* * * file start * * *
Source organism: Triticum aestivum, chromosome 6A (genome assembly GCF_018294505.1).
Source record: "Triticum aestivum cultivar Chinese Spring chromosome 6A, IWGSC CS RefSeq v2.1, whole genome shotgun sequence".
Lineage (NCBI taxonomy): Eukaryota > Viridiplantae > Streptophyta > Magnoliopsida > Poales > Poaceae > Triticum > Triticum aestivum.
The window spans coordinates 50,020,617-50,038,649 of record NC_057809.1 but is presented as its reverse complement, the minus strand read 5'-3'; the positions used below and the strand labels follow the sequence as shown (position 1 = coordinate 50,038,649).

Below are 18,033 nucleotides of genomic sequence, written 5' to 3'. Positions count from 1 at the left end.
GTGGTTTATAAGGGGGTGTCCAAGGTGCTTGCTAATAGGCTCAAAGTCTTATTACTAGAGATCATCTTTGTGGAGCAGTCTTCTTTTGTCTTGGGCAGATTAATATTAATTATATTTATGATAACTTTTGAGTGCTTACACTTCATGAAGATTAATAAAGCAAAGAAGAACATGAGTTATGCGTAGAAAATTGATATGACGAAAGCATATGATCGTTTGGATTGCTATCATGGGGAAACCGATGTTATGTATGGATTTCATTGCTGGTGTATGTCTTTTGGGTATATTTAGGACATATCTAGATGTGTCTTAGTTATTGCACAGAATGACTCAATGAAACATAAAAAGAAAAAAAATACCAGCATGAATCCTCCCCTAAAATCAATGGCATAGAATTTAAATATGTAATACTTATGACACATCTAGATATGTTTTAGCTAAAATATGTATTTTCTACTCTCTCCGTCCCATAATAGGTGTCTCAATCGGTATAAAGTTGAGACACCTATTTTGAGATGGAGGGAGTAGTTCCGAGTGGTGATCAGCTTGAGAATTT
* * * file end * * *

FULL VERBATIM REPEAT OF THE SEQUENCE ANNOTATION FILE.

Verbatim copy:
Source organism: Triticum aestivum, chromosome 6A (genome assembly GCF_018294505.1).
Source record: "Triticum aestivum cultivar Chinese Spring chromosome 6A, IWGSC CS RefSeq v2.1, whole genome shotgun sequence".
Lineage (NCBI taxonomy): Eukaryota > Viridiplantae > Streptophyta > Magnoliopsida > Poales > Poaceae > Triticum > Triticum aestivum.
The window spans coordinates 50,020,617-50,038,649 of record NC_057809.1 but is presented as its reverse complement, the minus strand read 5'-3'; the positions used below and the strand labels follow the sequence as shown (position 1 = coordinate 50,038,649).

Below are 18,033 nucleotides of genomic sequence, written 5' to 3'. Positions count from 1 at the left end.
GTGGTTTATAAGGGGGTGTCCAAGGTGCTTGCTAATAGGCTCAAAGTCTTATTACTAGAGATCATCTTTGTGGAGCAGTCTTCTTTTGTCTTGGGCAGATTAATATTAATTATATTTATGATAACTTTTGAGTGCTTACACTTCATGAAGATTAATAAAGCAAAGAAGAACATGAGTTATGCGTAGAAAATTGATATGACGAAAGCATATGATCGTTTGGATTGCTATCATGGGGAAACCGATGTTATGTATGGATTTCATTGCTGGTGTATGTCTTTTGGGTATATTTAGGACATATCTAGATGTGTCTTAGTTATTGCACAGAATGACTCAATGAAACATAAAAAGAAAAAAAATACCAGCATGAATCCTCCCCTAAAATCAATGGCATAGAATTTAAATATGTAATACTTATGACACATCTAGATATGTTTTAGCTAAAATATGTATTTTCTACTCTCTCCGTCCCATAATAGGTGTCTCAATCGGTATAAAGTTGAGACACCTATTTTGAGATGGAGGGAGTAGTTCCGAGTGGTGATCAGCTTGAGAATTT